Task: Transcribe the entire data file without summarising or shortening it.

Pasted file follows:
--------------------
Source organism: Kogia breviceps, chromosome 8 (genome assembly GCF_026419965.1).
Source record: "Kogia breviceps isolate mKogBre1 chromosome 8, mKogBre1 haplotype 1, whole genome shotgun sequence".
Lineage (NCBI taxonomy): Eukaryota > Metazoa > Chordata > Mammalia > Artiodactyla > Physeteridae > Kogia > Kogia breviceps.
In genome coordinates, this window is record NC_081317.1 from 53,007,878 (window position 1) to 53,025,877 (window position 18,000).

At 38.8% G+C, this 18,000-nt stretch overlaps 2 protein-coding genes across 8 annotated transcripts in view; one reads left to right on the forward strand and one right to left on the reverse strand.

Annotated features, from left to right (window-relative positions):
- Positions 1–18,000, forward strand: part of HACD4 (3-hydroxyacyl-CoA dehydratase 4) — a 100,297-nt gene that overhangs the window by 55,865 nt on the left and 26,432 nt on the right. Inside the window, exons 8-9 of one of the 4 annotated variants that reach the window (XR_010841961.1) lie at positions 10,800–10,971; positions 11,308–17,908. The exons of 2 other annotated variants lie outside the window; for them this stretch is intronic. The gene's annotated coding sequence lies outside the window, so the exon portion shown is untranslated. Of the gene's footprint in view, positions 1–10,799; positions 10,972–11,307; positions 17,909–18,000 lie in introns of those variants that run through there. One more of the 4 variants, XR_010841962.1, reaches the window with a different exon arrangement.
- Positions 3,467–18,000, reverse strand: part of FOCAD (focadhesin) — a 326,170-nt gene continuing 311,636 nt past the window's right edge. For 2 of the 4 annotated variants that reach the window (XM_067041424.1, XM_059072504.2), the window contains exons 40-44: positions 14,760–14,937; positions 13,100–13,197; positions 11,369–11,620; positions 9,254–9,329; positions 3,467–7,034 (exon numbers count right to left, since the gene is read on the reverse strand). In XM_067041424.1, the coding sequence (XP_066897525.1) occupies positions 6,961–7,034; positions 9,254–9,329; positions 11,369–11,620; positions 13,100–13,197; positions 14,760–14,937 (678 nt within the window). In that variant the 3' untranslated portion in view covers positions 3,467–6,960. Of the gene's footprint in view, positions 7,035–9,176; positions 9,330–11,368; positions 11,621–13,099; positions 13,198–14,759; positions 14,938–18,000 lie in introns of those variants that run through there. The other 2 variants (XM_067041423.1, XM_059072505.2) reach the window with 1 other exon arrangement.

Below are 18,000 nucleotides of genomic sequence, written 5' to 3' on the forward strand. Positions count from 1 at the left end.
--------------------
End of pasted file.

Source organism: Kogia breviceps, chromosome 8 (genome assembly GCF_026419965.1).
Source record: "Kogia breviceps isolate mKogBre1 chromosome 8, mKogBre1 haplotype 1, whole genome shotgun sequence".
Lineage (NCBI taxonomy): Eukaryota > Metazoa > Chordata > Mammalia > Artiodactyla > Physeteridae > Kogia > Kogia breviceps.
In genome coordinates, this window is record NC_081317.1 from 53,007,878 (window position 1) to 53,025,877 (window position 18,000).

At 38.8% G+C, this 18,000-nt stretch overlaps 2 protein-coding genes across 8 annotated transcripts in view; one reads left to right on the forward strand and one right to left on the reverse strand.

Annotated features, from left to right (window-relative positions):
- Positions 1–18,000, forward strand: part of HACD4 (3-hydroxyacyl-CoA dehydratase 4) — a 100,297-nt gene that overhangs the window by 55,865 nt on the left and 26,432 nt on the right. Inside the window, exons 8-9 of one of the 4 annotated variants that reach the window (XR_010841961.1) lie at positions 10,800–10,971; positions 11,308–17,908. The exons of 2 other annotated variants lie outside the window; for them this stretch is intronic. The gene's annotated coding sequence lies outside the window, so the exon portion shown is untranslated. Of the gene's footprint in view, positions 1–10,799; positions 10,972–11,307; positions 17,909–18,000 lie in introns of those variants that run through there. One more of the 4 variants, XR_010841962.1, reaches the window with a different exon arrangement.
- Positions 3,467–18,000, reverse strand: part of FOCAD (focadhesin) — a 326,170-nt gene continuing 311,636 nt past the window's right edge. For 2 of the 4 annotated variants that reach the window (XM_067041424.1, XM_059072504.2), the window contains exons 40-44: positions 14,760–14,937; positions 13,100–13,197; positions 11,369–11,620; positions 9,254–9,329; positions 3,467–7,034 (exon numbers count right to left, since the gene is read on the reverse strand). In XM_067041424.1, the coding sequence (XP_066897525.1) occupies positions 6,961–7,034; positions 9,254–9,329; positions 11,369–11,620; positions 13,100–13,197; positions 14,760–14,937 (678 nt within the window). In that variant the 3' untranslated portion in view covers positions 3,467–6,960. Of the gene's footprint in view, positions 7,035–9,176; positions 9,330–11,368; positions 11,621–13,099; positions 13,198–14,759; positions 14,938–18,000 lie in introns of those variants that run through there. The other 2 variants (XM_067041423.1, XM_059072505.2) reach the window with 1 other exon arrangement.

Below are 18,000 nucleotides of genomic sequence, written 5' to 3' on the forward strand. Positions count from 1 at the left end.